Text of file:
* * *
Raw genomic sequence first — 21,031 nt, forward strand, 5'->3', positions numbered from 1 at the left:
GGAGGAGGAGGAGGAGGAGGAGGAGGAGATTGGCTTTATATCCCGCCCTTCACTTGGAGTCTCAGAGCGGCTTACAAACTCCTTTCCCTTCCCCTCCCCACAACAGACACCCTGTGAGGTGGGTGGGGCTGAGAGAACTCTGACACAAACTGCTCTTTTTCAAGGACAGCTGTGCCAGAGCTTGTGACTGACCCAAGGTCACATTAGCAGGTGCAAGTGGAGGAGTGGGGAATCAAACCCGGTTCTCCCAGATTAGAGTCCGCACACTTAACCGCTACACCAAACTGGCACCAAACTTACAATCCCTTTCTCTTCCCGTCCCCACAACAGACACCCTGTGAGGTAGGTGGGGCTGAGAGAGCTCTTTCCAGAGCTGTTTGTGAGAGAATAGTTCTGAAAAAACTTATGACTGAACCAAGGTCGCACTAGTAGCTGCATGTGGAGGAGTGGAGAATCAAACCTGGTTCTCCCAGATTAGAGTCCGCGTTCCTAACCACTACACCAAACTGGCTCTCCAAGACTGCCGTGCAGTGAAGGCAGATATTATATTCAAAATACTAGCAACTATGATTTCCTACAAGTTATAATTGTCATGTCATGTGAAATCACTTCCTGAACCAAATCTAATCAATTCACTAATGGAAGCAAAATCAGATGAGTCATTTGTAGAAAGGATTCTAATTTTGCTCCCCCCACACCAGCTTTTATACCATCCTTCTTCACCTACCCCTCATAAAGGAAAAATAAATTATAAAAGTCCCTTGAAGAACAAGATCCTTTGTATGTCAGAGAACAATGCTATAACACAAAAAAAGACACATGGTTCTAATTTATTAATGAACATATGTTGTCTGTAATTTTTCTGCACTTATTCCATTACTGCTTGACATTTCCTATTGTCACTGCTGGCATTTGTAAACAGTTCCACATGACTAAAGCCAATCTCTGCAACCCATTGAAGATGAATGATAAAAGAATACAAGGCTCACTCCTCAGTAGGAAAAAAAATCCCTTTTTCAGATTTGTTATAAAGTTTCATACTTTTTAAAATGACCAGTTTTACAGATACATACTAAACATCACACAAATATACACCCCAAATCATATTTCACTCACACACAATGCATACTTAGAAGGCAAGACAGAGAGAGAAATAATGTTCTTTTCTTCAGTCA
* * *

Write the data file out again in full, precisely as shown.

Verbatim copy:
Raw genomic sequence first — 21,031 nt, forward strand, 5'->3', positions numbered from 1 at the left:
GGAGGAGGAGGAGGAGGAGGAGGAGGAGATTGGCTTTATATCCCGCCCTTCACTTGGAGTCTCAGAGCGGCTTACAAACTCCTTTCCCTTCCCCTCCCCACAACAGACACCCTGTGAGGTGGGTGGGGCTGAGAGAACTCTGACACAAACTGCTCTTTTTCAAGGACAGCTGTGCCAGAGCTTGTGACTGACCCAAGGTCACATTAGCAGGTGCAAGTGGAGGAGTGGGGAATCAAACCCGGTTCTCCCAGATTAGAGTCCGCACACTTAACCGCTACACCAAACTGGCACCAAACTTACAATCCCTTTCTCTTCCCGTCCCCACAACAGACACCCTGTGAGGTAGGTGGGGCTGAGAGAGCTCTTTCCAGAGCTGTTTGTGAGAGAATAGTTCTGAAAAAACTTATGACTGAACCAAGGTCGCACTAGTAGCTGCATGTGGAGGAGTGGAGAATCAAACCTGGTTCTCCCAGATTAGAGTCCGCGTTCCTAACCACTACACCAAACTGGCTCTCCAAGACTGCCGTGCAGTGAAGGCAGATATTATATTCAAAATACTAGCAACTATGATTTCCTACAAGTTATAATTGTCATGTCATGTGAAATCACTTCCTGAACCAAATCTAATCAATTCACTAATGGAAGCAAAATCAGATGAGTCATTTGTAGAAAGGATTCTAATTTTGCTCCCCCCACACCAGCTTTTATACCATCCTTCTTCACCTACCCCTCATAAAGGAAAAATAAATTATAAAAGTCCCTTGAAGAACAAGATCCTTTGTATGTCAGAGAACAATGCTATAACACAAAAAAAGACACATGGTTCTAATTTATTAATGAACATATGTTGTCTGTAATTTTTCTGCACTTATTCCATTACTGCTTGACATTTCCTATTGTCACTGCTGGCATTTGTAAACAGTTCCACATGACTAAAGCCAATCTCTGCAACCCATTGAAGATGAATGATAAAAGAATACAAGGCTCACTCCTCAGTAGGAAAAAAAATCCCTTTTTCAGATTTGTTATAAAGTTTCATACTTTTTAAAATGACCAGTTTTACAGATACATACTAAACATCACACAAATATACACCCCAAATCATATTTCACTCACACACAATGCATACTTAGAAGGCAAGACAGAGAGAGAAATAATGTTCTTTTCTTCAGTCA